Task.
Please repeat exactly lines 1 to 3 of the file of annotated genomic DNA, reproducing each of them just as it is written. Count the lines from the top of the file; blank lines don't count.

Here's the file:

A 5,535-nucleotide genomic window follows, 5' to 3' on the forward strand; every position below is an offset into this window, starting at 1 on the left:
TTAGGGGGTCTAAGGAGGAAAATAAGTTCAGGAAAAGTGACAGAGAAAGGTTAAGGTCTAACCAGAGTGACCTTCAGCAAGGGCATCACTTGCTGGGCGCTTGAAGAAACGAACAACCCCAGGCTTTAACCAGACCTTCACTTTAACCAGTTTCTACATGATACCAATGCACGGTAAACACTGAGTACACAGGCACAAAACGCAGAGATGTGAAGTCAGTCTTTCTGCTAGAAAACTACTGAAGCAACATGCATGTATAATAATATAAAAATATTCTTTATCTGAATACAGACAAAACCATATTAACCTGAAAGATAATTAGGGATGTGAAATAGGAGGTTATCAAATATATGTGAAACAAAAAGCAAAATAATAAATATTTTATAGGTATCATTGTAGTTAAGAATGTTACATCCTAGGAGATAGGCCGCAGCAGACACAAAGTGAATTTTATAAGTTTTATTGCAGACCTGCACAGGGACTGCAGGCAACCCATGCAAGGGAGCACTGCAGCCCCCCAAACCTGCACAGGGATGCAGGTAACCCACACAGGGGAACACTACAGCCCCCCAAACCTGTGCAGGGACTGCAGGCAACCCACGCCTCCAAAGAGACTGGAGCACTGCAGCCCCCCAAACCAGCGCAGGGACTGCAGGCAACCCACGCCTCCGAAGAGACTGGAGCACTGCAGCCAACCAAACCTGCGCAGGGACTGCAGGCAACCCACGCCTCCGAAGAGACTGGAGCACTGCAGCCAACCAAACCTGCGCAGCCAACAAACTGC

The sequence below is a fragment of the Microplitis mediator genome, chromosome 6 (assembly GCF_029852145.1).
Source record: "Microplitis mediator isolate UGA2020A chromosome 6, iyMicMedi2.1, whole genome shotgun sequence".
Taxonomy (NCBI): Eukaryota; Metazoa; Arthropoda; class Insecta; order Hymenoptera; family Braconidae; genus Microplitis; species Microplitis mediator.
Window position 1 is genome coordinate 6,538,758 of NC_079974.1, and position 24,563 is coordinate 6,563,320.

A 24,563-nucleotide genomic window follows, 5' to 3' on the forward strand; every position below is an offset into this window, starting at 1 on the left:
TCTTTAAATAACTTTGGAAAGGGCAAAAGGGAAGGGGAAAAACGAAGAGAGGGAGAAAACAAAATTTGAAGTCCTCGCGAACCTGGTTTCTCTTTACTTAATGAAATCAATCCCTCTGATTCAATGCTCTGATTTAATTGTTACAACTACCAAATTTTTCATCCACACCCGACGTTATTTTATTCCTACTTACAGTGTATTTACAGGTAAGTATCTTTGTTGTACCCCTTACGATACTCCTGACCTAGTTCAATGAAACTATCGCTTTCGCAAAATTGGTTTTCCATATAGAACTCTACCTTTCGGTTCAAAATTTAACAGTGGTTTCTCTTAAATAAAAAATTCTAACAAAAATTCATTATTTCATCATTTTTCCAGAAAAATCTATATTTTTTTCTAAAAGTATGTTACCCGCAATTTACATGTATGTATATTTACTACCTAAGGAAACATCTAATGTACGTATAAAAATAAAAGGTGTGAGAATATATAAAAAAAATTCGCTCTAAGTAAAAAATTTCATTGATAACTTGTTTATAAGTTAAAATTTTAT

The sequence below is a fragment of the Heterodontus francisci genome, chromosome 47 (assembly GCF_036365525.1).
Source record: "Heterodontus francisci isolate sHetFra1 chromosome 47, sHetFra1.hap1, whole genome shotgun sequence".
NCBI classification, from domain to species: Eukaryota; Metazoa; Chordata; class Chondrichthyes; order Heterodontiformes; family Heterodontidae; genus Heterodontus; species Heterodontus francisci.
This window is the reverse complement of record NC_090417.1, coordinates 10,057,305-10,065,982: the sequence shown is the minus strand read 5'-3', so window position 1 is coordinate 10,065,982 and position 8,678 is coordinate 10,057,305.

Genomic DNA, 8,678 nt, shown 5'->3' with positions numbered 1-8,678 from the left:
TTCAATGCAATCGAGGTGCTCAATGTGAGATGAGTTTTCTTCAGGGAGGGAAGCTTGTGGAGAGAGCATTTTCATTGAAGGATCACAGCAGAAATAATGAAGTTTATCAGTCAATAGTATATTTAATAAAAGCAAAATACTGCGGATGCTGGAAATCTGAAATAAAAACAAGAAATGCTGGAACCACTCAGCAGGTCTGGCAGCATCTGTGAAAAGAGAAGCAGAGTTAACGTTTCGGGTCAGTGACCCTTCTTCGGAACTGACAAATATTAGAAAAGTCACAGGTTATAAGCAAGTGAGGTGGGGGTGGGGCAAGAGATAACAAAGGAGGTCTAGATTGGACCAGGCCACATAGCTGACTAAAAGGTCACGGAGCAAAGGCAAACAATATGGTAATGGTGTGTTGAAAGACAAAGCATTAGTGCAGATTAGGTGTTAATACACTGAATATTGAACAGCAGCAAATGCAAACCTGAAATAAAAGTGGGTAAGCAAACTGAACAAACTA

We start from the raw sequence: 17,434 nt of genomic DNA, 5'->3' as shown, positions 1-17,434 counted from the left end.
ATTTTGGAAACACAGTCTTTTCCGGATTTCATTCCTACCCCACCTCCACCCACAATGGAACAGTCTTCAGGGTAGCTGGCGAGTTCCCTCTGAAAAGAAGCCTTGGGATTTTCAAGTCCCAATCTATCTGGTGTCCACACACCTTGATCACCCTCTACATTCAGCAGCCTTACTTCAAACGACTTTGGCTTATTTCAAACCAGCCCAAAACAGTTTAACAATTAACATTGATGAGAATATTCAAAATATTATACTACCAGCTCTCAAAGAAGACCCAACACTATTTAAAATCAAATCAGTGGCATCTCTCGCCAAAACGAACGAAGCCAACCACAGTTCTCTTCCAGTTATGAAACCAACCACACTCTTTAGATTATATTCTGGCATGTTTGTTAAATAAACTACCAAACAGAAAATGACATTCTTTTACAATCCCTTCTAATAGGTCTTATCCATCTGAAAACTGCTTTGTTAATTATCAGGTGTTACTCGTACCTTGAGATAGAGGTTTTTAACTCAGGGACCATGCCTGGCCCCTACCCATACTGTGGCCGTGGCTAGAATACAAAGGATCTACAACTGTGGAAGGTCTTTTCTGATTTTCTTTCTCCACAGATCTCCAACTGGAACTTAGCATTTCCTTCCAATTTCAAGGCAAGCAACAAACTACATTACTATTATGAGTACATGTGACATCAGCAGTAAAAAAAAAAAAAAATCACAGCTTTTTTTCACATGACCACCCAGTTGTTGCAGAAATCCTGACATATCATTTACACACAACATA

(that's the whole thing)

A 5,535-nucleotide genomic window follows, 5' to 3' on the forward strand; every position below is an offset into this window, starting at 1 on the left:
TTAGGGGGTCTAAGGAGGAAAATAAGTTCAGGAAAAGTGACAGAGAAAGGTTAAGGTCTAACCAGAGTGACCTTCAGCAAGGGCATCACTTGCTGGGCGCTTGAAGAAACGAACAACCCCAGGCTTTAACCAGACCTTCACTTTAACCAGTTTCTACATGATACCAATGCACGGTAAACACTGAGTACACAGGCACAAAACGCAGAGATGTGAAGTCAGTCTTTCTGCTAGAAAACTACTGAAGCAACATGCATGTATAATAATATAAAAATATTCTTTATCTGAATACAGACAAAACCATATTAACCTGAAAGATAATTAGGGATGTGAAATAGGAGGTTATCAAATATATGTGAAACAAAAAGCAAAATAATAAATATTTTATAGGTATCATTGTAGTTAAGAATGTTACATCCTAGGAGATAGGCCGCAGCAGACACAAAGTGAATTTTATAAGTTTTATTGCAGACCTGCACAGGGACTGCAGGCAACCCATGCAAGGGAGCACTGCAGCCCCCCAAACCTGCACAGGGATGCAGGTAACCCACACAGGGGAACACTACAGCCCCCCAAACCTGTGCAGGGACTGCAGGCAACCCACGCCTCCAAAGAGACTGGAGCACTGCAGCCCCCCAAACCAGCGCAGGGACTGCAGGCAACCCACGCCTCCGAAGAGACTGGAGCACTGCAGCCAACCAAACCTGCGCAGGGACTGCAGGCAACCCACGCCTCCGAAGAGACTGGAGCACTGCAGCCAACCAAACCTGCGCAGCCAACAAACTGC

The sequence below is a fragment of the Microplitis mediator genome, chromosome 6 (assembly GCF_029852145.1).